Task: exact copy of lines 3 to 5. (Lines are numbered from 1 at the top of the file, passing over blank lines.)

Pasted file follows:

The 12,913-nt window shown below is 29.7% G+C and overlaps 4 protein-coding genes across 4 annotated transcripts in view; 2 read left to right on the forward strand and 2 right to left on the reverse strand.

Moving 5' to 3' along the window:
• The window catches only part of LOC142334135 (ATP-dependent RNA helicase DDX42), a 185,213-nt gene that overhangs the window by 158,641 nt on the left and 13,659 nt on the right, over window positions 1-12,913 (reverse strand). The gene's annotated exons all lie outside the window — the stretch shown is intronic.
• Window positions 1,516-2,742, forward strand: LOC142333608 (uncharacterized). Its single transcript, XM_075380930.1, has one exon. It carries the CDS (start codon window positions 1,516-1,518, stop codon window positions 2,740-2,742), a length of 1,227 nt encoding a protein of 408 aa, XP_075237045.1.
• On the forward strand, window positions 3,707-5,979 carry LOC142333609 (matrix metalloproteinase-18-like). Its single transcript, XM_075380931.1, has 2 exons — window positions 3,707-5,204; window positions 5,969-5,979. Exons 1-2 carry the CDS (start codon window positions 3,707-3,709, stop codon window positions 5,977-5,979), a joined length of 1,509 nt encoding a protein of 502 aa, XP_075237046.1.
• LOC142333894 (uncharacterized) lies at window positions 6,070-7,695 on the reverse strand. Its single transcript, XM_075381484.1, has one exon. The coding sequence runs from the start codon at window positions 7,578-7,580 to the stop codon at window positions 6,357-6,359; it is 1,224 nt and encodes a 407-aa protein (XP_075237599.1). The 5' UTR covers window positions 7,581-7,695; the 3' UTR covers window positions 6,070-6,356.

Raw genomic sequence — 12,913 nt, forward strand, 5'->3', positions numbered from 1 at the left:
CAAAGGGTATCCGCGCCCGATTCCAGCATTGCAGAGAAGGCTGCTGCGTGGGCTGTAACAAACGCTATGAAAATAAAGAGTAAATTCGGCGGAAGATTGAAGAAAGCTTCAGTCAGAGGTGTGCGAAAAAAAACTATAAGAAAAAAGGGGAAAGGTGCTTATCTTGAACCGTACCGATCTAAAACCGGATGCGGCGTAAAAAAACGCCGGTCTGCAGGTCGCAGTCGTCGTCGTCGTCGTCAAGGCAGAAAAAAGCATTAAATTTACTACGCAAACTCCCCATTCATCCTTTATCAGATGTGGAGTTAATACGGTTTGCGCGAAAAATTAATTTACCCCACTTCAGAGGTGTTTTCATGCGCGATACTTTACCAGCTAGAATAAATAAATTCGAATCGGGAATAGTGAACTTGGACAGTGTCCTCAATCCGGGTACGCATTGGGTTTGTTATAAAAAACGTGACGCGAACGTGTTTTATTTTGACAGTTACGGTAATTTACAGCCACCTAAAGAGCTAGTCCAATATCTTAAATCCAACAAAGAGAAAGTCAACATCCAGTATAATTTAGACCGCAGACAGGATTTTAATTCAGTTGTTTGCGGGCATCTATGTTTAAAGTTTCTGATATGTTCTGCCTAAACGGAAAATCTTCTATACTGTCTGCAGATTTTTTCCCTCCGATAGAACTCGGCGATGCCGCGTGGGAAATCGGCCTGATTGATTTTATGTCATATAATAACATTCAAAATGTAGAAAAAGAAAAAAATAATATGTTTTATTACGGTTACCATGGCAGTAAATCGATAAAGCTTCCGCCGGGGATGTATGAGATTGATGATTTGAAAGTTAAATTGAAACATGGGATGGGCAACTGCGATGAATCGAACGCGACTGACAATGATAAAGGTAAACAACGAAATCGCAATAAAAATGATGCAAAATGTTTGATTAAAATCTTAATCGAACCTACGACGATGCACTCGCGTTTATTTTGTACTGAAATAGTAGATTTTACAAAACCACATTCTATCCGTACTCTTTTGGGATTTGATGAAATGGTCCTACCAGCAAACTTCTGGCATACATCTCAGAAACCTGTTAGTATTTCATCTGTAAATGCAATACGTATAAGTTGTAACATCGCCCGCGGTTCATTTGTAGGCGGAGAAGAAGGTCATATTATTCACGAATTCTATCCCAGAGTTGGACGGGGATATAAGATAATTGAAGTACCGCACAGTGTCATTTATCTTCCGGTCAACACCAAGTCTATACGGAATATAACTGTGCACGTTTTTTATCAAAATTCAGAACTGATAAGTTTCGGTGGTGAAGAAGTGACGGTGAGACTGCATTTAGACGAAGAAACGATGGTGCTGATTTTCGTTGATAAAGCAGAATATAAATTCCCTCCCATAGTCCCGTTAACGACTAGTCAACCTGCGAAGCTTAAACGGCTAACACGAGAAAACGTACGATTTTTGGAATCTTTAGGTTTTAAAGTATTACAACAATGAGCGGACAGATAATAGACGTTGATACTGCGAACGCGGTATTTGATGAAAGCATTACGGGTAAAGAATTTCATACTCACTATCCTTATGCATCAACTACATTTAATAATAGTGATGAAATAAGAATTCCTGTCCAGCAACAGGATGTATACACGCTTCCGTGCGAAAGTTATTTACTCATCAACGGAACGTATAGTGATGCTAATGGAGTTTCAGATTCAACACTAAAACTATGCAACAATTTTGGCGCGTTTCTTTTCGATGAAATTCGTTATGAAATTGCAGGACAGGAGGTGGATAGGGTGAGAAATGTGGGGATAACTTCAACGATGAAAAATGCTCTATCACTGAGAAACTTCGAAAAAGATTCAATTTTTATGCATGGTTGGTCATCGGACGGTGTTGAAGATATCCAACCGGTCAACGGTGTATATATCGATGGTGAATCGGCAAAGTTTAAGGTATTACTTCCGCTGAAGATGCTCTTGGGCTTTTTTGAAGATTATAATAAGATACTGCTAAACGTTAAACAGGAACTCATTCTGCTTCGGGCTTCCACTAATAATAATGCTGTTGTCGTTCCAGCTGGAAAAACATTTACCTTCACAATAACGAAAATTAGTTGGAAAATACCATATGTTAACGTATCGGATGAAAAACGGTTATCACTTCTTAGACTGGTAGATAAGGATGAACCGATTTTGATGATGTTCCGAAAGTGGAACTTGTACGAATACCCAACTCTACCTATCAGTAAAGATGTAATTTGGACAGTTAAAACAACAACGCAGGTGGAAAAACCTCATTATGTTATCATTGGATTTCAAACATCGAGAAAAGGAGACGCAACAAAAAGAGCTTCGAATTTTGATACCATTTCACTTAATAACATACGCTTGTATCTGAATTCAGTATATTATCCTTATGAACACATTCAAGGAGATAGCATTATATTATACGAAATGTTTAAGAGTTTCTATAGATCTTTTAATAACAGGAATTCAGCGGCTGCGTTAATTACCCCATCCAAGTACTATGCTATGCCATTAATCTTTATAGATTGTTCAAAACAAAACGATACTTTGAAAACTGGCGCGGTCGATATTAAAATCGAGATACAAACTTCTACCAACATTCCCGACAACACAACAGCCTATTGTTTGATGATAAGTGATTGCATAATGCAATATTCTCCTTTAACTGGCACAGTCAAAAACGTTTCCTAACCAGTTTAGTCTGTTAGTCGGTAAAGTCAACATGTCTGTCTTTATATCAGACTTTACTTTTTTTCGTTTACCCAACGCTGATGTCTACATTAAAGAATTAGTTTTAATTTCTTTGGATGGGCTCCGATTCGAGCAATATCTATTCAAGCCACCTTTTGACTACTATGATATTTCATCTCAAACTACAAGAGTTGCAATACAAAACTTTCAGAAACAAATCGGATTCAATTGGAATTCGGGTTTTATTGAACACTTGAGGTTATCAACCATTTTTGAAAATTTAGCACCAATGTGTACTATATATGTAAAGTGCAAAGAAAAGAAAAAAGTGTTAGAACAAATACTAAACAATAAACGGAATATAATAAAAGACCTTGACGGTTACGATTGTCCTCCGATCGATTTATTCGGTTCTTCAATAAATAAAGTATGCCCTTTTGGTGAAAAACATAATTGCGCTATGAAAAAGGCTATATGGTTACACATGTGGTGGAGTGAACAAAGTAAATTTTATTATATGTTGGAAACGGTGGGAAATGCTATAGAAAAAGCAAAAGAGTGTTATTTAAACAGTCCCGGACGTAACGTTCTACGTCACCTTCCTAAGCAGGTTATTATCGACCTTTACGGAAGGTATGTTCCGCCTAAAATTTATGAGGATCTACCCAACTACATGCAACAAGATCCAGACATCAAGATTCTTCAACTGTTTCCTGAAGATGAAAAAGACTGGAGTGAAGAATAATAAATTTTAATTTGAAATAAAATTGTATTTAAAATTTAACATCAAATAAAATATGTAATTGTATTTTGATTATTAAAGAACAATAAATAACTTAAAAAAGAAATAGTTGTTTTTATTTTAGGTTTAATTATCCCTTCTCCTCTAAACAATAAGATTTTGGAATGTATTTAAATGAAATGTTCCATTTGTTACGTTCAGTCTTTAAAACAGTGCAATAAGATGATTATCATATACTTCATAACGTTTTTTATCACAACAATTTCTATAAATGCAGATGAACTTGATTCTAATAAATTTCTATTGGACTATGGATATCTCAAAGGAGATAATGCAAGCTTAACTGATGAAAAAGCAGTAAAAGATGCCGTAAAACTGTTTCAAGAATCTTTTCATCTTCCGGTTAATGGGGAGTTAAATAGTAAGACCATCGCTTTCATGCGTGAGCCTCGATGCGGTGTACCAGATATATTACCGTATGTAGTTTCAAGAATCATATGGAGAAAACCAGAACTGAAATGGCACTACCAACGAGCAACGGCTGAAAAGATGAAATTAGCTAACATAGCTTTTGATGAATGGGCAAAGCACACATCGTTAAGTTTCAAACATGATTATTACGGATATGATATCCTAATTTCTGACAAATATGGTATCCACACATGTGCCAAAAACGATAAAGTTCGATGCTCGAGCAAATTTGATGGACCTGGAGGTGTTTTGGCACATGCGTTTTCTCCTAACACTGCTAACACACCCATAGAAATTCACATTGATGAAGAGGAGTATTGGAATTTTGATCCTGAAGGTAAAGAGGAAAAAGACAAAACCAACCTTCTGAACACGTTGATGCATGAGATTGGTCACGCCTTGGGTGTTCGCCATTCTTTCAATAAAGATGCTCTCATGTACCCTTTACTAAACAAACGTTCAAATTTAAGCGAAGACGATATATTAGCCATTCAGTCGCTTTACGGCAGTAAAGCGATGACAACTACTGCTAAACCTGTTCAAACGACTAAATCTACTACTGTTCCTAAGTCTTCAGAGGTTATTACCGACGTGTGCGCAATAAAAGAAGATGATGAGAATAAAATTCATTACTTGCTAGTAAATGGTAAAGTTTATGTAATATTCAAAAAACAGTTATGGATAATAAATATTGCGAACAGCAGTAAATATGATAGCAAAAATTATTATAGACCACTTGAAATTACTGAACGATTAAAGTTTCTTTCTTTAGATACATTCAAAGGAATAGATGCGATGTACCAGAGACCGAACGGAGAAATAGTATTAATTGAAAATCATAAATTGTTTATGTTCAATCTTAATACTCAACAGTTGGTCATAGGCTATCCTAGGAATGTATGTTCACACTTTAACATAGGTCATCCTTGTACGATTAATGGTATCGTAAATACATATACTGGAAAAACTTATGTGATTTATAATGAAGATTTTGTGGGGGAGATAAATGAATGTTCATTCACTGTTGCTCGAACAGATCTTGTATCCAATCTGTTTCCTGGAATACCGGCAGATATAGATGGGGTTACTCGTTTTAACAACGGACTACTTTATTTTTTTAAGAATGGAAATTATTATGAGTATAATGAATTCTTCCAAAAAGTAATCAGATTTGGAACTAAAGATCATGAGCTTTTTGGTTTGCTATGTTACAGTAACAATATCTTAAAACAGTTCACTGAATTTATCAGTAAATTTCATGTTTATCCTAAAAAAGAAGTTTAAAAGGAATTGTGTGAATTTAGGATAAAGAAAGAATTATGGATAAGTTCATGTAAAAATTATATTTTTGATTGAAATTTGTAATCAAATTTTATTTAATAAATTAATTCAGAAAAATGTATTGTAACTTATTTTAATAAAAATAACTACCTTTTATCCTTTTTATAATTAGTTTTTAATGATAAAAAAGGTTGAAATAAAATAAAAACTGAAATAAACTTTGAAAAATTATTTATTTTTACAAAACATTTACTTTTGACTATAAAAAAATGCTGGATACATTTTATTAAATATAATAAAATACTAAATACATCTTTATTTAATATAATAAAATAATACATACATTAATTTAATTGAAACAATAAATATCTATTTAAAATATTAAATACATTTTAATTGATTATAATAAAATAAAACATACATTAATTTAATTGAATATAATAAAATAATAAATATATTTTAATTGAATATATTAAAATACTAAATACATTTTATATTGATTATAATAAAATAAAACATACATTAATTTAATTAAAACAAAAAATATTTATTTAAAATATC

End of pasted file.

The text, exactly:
• The window catches only part of LOC142334135 (ATP-dependent RNA helicase DDX42), a 185,213-nt gene that overhangs the window by 158,641 nt on the left and 13,659 nt on the right, over window positions 1-12,913 (reverse strand). The gene's annotated exons all lie outside the window — the stretch shown is intronic.
• Window positions 1,516-2,742, forward strand: LOC142333608 (uncharacterized). Its single transcript, XM_075380930.1, has one exon. It carries the CDS (start codon window positions 1,516-1,518, stop codon window positions 2,740-2,742), a length of 1,227 nt encoding a protein of 408 aa, XP_075237045.1.
• On the forward strand, window positions 3,707-5,979 carry LOC142333609 (matrix metalloproteinase-18-like). Its single transcript, XM_075380931.1, has 2 exons — window positions 3,707-5,204; window positions 5,969-5,979. Exons 1-2 carry the CDS (start codon window positions 3,707-3,709, stop codon window positions 5,977-5,979), a joined length of 1,509 nt encoding a protein of 502 aa, XP_075237046.1.